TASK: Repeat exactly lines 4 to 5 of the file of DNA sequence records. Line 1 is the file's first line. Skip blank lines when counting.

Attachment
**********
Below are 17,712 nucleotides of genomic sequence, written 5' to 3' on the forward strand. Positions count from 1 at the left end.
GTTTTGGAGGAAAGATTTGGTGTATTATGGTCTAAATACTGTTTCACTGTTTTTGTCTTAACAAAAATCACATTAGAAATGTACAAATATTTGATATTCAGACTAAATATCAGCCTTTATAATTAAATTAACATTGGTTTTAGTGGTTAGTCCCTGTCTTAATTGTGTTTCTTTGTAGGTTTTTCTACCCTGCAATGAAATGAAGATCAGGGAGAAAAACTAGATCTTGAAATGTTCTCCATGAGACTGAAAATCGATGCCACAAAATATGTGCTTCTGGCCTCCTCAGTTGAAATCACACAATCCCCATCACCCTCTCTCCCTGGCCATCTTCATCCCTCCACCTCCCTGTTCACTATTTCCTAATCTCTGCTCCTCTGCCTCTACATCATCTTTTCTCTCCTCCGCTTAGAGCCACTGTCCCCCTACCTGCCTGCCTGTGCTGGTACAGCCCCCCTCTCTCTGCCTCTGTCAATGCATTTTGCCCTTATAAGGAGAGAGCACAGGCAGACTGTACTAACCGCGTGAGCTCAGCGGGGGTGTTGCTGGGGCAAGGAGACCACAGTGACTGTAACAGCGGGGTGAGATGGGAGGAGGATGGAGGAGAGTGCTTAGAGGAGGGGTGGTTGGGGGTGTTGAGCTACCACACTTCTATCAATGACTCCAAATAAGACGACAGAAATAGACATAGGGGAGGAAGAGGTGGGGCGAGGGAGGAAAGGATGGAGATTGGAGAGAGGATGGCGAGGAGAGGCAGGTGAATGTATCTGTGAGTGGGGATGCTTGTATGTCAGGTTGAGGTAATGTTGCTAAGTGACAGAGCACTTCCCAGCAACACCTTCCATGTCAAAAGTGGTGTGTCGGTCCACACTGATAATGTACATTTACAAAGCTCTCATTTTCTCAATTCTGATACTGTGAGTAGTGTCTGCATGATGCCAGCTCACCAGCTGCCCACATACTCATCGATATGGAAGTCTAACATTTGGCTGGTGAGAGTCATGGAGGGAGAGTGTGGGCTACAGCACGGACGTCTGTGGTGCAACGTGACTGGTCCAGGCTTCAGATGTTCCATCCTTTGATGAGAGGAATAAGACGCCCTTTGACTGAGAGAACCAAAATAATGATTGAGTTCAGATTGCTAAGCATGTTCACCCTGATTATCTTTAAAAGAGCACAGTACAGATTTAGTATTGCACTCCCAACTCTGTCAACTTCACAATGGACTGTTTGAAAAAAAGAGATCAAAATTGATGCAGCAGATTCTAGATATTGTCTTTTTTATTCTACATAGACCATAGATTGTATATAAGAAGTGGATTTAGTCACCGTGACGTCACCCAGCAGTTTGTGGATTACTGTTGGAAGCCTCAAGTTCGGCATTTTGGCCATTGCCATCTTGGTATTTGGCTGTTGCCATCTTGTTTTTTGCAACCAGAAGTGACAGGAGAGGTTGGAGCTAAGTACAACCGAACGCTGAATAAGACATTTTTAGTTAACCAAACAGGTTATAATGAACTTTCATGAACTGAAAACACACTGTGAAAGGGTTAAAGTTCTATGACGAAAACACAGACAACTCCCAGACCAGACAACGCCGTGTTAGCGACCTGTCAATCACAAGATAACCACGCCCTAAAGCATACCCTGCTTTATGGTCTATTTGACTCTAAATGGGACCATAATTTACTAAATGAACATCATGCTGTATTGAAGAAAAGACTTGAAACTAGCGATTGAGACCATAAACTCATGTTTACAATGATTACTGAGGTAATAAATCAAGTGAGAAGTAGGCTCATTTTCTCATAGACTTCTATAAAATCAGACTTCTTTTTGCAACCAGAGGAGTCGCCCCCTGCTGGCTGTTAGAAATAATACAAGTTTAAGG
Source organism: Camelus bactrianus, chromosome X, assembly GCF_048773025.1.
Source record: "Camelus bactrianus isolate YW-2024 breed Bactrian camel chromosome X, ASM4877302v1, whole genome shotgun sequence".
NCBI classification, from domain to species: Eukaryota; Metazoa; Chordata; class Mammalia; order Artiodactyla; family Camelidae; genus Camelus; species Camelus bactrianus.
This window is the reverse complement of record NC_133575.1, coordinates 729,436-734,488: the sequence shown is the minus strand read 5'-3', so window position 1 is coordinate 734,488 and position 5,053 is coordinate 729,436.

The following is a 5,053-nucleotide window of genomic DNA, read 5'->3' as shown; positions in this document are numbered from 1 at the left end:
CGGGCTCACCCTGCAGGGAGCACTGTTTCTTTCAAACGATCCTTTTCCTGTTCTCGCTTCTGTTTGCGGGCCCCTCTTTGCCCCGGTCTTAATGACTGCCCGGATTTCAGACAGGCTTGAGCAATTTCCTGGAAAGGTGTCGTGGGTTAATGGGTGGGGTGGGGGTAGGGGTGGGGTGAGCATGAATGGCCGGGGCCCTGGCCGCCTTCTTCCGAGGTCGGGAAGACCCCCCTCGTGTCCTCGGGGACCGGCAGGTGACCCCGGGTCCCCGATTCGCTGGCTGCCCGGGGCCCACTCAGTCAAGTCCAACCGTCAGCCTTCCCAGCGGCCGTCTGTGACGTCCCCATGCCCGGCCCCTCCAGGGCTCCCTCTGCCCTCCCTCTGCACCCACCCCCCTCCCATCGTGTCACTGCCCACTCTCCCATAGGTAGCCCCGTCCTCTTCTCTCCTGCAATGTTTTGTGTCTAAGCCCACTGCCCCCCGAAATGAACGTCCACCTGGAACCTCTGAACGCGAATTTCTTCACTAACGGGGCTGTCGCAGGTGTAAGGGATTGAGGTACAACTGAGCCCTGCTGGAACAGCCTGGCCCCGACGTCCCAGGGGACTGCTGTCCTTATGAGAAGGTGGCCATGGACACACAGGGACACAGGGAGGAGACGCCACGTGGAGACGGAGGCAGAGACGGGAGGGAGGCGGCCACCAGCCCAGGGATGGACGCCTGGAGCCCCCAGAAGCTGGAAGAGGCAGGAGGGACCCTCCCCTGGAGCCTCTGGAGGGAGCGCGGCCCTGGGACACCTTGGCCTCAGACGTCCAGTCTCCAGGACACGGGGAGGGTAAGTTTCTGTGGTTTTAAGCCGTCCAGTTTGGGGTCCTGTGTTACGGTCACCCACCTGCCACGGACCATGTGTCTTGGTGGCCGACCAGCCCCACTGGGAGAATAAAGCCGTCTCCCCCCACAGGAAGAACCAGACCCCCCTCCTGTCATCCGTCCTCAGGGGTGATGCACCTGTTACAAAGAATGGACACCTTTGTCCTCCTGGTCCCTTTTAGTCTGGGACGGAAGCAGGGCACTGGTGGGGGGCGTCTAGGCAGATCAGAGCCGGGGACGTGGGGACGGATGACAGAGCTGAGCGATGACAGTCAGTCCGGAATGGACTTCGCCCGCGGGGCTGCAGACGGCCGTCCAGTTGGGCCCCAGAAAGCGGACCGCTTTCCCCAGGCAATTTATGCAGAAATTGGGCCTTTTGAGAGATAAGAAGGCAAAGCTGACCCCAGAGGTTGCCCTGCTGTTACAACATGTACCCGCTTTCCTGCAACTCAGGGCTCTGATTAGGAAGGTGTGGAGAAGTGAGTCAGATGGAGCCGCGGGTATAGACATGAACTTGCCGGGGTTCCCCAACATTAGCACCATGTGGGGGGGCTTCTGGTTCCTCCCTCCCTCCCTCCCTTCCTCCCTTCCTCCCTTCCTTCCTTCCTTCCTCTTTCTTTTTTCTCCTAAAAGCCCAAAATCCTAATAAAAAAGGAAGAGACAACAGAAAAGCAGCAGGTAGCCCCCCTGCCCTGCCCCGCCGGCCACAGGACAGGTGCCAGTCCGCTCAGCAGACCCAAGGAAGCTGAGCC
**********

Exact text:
Source record: "Camelus bactrianus isolate YW-2024 breed Bactrian camel chromosome X, ASM4877302v1, whole genome shotgun sequence".
NCBI classification, from domain to species: Eukaryota; Metazoa; Chordata; class Mammalia; order Artiodactyla; family Camelidae; genus Camelus; species Camelus bactrianus.